COVID-19’s Effect on Education: Will Colleges Return in the Fall?

The new question circulating the country: will colleges resume normal instruction in the fall?

Amidst the chaos of the coronavirus, many colleges across the US are planning for the worst: another year of online learning. Preparations are being made due to the fact that this virus could resurface in the fall. While talk has circled around the country, many different ideas are being investigated in order to produce the safest, most efficient way around this pandemic. 

The first school to hit the news: Boston University. Located in the heart of the city, Boston University, known as BU, is a private college within Massachusetts and serves almost 36,000 students. Forbes reported that BU might not resume regular action on its 169 acre campus this coming fall. Instead, it would continue online learning and hopefully reopen its doors in January 2021. Many false reports stated that many Massachusetts universities would completely cancel their fall semester, but that idea has been abandoned. Furthermore, BU’s “Recovery Committee” believes that it is unlikely they will have to postpone the in-person learning, but are preparing for the worst. 

A map of Boston’s colleges and universities

Other schools in the New England area such as Brown University, the University of Massachusetts system, MIT, and Harvard have begun to make plans regarding the return of students. Many factors in this decision include statements about large gatherings, available COVID-19 testing and current conditions. If students are not able to come back in the fall, the economy of college towns would suffer greatly. Boston, like most cities, thrives off of the economic prosperity that students bring to the city. Unlike many other college towns, Boston is home to over 35 higher-education institutes. With an extended break due to COVID-19, Boston will suffer more than other cities, which will be tough to fix down the road. Moreover, trends showing the virus’s preference to colder regions emphasize the need for northern schools to plan meticulously before the fall. However, do not count against the need for preparation more locally, like in South Carolina.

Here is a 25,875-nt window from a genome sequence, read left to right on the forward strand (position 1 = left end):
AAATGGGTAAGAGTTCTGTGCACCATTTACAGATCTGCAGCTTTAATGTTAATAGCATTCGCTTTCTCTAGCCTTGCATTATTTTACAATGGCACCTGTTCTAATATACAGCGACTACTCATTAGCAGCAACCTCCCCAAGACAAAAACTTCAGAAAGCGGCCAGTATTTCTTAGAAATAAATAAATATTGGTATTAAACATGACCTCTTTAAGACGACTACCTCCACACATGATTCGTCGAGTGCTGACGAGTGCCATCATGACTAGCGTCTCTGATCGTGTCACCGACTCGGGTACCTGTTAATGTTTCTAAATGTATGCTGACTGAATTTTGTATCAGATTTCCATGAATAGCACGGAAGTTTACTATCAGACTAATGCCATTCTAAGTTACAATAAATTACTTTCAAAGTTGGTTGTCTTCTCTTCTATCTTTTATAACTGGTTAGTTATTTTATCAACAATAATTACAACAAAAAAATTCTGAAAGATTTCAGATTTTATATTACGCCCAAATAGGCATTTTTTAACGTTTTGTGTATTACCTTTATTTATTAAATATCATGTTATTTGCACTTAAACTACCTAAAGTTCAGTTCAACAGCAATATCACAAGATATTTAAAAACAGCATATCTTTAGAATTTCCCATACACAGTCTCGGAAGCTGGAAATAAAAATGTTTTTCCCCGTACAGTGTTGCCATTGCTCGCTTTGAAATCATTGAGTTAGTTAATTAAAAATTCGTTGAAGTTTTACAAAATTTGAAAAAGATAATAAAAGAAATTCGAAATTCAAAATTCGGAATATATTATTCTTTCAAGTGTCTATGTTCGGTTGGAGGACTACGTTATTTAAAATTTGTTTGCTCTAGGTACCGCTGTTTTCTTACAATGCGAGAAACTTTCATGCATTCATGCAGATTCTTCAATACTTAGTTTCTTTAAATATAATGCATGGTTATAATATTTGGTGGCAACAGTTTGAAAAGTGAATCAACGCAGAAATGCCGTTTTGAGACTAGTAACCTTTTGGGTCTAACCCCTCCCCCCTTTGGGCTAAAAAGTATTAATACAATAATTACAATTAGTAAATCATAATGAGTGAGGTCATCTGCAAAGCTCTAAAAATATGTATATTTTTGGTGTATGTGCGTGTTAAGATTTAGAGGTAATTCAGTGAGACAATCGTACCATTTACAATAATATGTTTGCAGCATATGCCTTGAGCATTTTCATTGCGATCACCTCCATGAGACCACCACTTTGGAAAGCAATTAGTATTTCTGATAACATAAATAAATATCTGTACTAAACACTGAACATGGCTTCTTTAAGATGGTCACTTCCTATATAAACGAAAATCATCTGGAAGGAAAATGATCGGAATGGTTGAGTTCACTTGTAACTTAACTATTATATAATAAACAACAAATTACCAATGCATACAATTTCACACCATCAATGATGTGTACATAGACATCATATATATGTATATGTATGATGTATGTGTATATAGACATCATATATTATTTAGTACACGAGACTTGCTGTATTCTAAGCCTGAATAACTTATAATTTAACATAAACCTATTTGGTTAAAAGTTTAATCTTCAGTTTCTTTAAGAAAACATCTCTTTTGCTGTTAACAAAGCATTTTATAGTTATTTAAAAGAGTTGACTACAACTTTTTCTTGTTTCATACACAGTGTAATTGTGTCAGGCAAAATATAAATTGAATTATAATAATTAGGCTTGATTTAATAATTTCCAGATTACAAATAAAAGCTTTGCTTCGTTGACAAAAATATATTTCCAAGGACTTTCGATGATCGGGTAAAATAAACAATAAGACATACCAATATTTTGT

Schools such as the College of Charleston, Clemson University and the University of South Carolina have made statements regarding their plans. While they are not detailed, they are mostly on the same page: all schools remain online through the summer semesters and all campuses are closed. Some students are allowed in their on-campus housing (for specific circumstances), but most are encouraged to self-quarantine at home. Additionally, they have not released any new information regarding instruction in the fall, but this is without surprise, as South Carolina is typically one of the last states to make any announcements. 

As of now, students need to prepare for anything. There is a chance plans could shift dramatically in the fall, but it is unlikely that we will know anything anytime soon. By watching the patterns of the virus, the number of cases in each state and country, and following specific orders, the possibility for a fall move-in seems likely. Furthermore, using data from the CDC and other government centers, COVID-19’s peak seems to be soon, but we still must be wise now in order to go back to normal later. In the wise words of Tom Haverford from Parks and Recreation, “Sometimes you gotta work a little, so you can ball a lot.”